The area of the Pacific Northwest I live in is seriously dangerous. When the Cascadia subduction zone rips, it will cause massive destruction: think the Indian Ocean earthquake and tsunami in 2004 or the Tōhoku earthquake and tsunami in Japan in 2011. In the meantime, it fuels ferocious volcanoes that erupt on sometimes monumental scales. And smaller faults throughout the region keep the ground shaking, sometimes causing a fair amount of damage on their own, like the 2001 Nisqually Earthquake. It can be scary, living here.

But when all's quiet on the tectonic front, it's absolutely gorgeous.

If you're in the Seattle area on a clear day, and want to take in some pretty sweeping views of what the Cascadia subduction zone has to offer, you'll want to hop aboard the Kingston Ferry in Edmonds, WA. It's a short trip, but you'll see a remarkable amount of geology going there and back again. It's not the subduction zone roller coaster I'd like to build, but it's close enough.

When you leave the ferry at Edmonds, you're sailing towards the subducting Juan de Fuca plate. You're not going to be able to see that far, or even out to the ocean, because there's a very important feature of subduction zones in the way: the accretionary wedge, also known as an accretionary prism or accretionary complex.

An accretionary wedge is basically a hodge-podge collection of various sediments and rocks, scraped up and squished together where two tectonic plates collide and one plate subducts underneath another. The downgoing plate is always an oceanic plate (continental plates don’t really subduct as continental crust is too buoyant), but the overriding plate can be either another oceanic plate (such as the Japan subduction zone) or a continental plate (such as the Cascades subduction zone). The sediments in an accretionary wedge are mostly marine sediments scraped off of the downgoing oceanic plate. Most of the marine sediments on the oceanic plate actually subduct down into the mantle. However, some of the marine sediments pile up and are accumulated into a wedge or prism-shaped pile of sediments where the downgoing plate meets the overriding plate. This scraped-off marine sediment is mixed with other material such as sediments weathered/transported from the overriding plate and fragments of rock broken off of the colliding tectonic plates.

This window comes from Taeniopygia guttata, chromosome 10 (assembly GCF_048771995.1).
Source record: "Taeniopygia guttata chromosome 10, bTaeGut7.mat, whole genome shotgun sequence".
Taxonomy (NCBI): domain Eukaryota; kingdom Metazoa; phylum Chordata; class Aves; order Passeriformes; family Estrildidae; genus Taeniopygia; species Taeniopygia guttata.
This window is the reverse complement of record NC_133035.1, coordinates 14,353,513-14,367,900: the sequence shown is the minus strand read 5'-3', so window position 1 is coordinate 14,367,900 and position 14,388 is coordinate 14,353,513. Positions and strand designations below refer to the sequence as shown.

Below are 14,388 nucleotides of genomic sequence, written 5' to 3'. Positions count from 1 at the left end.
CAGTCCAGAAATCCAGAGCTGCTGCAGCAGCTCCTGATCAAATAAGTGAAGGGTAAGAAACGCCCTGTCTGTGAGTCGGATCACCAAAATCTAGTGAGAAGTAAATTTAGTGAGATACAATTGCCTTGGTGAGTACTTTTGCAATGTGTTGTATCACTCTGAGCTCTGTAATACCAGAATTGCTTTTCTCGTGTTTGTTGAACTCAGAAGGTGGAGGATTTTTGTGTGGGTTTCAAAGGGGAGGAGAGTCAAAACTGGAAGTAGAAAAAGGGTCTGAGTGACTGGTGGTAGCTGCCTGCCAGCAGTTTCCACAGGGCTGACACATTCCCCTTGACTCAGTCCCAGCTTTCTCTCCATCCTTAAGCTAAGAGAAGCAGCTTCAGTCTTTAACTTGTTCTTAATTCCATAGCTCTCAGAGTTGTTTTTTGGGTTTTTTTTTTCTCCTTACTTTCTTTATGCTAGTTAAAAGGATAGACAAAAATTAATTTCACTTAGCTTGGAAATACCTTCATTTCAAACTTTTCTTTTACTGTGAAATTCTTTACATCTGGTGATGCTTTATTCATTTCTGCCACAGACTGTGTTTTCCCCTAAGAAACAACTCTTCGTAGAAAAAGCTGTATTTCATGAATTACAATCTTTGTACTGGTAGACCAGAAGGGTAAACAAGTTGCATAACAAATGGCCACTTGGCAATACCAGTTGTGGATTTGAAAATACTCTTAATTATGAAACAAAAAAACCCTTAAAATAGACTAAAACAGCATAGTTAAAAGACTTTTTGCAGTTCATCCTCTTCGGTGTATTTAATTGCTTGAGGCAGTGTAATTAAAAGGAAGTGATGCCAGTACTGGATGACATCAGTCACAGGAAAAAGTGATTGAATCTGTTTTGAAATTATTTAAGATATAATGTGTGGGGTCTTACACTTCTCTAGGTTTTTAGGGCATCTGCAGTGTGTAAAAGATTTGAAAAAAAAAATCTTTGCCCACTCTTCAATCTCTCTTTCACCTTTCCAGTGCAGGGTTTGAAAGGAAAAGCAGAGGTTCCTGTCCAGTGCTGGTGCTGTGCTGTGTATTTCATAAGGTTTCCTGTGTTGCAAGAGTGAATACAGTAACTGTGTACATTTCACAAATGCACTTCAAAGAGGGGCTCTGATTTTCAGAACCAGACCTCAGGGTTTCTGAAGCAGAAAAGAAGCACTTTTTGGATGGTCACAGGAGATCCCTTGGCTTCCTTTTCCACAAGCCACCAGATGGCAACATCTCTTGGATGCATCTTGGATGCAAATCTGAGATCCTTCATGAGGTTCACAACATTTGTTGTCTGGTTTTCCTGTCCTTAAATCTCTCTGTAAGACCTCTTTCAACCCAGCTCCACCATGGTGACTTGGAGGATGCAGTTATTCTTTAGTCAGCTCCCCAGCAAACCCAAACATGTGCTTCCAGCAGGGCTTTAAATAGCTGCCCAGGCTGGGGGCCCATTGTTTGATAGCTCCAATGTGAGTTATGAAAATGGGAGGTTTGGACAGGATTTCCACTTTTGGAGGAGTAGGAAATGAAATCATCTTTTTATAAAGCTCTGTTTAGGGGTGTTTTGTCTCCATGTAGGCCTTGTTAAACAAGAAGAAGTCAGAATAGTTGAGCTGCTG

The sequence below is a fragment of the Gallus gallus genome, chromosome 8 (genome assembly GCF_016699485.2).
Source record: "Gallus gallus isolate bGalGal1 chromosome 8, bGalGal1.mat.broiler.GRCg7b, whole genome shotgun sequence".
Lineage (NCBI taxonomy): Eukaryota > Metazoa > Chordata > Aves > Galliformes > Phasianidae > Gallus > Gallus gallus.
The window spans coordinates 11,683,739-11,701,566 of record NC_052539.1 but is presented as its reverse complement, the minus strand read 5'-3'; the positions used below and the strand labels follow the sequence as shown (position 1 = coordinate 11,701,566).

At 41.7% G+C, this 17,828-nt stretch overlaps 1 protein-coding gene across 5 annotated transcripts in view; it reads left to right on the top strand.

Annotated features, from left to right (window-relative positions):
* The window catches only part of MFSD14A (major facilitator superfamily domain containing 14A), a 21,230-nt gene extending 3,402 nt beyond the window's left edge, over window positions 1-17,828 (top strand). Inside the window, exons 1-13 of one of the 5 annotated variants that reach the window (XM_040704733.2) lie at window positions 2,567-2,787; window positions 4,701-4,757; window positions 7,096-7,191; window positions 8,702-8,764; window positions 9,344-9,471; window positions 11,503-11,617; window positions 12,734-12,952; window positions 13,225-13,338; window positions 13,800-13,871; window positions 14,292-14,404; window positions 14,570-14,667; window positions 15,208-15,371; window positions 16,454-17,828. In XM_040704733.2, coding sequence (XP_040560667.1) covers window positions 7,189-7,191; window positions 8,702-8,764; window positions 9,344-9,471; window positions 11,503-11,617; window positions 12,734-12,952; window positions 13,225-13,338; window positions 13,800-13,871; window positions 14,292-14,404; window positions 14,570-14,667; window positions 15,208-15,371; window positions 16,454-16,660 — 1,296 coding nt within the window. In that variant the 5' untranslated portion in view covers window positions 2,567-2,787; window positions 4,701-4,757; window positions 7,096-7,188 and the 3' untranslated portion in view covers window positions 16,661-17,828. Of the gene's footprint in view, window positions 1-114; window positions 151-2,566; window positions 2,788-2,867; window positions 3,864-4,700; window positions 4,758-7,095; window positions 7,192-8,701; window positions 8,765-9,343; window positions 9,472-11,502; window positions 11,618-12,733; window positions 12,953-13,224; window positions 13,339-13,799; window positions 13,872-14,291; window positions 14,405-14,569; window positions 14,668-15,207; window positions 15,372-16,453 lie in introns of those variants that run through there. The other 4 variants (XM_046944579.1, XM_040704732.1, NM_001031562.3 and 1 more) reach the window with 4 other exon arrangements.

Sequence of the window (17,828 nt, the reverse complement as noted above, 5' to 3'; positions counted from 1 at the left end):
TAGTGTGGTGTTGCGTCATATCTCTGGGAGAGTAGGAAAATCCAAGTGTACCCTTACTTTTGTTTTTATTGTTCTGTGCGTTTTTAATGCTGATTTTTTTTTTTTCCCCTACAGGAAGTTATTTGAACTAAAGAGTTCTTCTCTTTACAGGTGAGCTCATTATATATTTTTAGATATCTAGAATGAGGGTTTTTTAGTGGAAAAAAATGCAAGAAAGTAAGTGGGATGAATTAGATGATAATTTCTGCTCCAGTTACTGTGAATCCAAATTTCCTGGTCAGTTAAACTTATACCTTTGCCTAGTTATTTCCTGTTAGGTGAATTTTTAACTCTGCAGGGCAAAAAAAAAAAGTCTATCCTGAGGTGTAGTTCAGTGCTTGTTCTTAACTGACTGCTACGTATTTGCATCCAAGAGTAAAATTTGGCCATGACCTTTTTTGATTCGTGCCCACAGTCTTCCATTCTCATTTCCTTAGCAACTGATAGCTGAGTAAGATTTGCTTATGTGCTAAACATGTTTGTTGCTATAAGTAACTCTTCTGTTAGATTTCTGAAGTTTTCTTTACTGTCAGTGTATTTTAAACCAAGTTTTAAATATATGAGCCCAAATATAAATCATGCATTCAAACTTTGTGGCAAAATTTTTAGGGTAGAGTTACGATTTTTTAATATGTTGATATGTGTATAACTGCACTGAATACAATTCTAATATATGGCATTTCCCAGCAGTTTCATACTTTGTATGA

The accretionary wedge isn't always visible on land. But when it is, you get sights like this:

The sun sets over the Olympic Mountains. Credit: Dana Hunter

The subducting Juan de Fuca plate has scraped a remarkable assemblage of seafloor basalts and sediments onto the edge of the North American continent, and the collision between the two plates has shoved them high above the sea. Imagine the forces that build mountains nearly 8,000 feet high! The Olympic Mountains are a marvelous place to go see subduction in action. And they make a tremendously lovely backdrop to the sky as you sail across the Sound.

The Olympic Mountains have some volcanic rocks in them, but they themselves aren't volcanic. That's not what accretionary wedges are about. However, with every great subduction zone comes some equally great volcanic action, and its results are all around you here. You get a sweeping view of the Cascade volcanic arc here, with three, yes three, visible volcanoes.